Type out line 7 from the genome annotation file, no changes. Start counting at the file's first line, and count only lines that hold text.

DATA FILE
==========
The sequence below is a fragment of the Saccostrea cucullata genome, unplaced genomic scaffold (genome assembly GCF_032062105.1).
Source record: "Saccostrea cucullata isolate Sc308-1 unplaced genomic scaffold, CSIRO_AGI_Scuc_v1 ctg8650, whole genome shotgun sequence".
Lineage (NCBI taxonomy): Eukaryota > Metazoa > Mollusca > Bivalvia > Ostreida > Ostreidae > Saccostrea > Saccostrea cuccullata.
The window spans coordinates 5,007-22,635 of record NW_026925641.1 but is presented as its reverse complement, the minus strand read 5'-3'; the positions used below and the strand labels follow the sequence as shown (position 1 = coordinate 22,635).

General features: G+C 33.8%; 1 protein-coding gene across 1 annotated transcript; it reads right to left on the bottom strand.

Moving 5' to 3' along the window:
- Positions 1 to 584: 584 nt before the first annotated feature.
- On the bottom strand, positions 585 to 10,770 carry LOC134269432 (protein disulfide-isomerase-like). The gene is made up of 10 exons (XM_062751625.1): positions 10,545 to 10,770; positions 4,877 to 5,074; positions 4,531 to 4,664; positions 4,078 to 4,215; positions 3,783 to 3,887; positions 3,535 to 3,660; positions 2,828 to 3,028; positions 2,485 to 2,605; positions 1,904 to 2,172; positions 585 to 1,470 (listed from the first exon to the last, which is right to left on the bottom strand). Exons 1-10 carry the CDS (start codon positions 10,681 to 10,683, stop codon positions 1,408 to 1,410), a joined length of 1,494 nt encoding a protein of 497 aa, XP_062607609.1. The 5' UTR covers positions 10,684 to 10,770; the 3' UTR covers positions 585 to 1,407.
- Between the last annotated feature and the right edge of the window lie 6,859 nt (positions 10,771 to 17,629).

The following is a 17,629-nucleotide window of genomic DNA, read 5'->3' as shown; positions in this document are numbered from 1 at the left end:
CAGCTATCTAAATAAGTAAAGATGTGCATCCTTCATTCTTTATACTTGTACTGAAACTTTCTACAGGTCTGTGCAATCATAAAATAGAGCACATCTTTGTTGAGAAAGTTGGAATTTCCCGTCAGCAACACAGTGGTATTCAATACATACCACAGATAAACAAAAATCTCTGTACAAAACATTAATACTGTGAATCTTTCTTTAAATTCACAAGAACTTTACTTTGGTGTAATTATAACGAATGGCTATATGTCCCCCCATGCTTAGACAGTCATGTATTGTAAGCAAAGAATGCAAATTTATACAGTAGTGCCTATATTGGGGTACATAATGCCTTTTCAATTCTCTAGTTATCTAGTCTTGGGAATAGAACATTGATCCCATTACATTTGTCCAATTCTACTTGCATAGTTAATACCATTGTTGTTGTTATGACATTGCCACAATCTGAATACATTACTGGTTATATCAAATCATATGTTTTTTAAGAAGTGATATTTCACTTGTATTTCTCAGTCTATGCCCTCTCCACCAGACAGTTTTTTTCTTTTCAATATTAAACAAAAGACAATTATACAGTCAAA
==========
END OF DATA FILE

- Positions 1 to 584: 584 nt before the first annotated feature.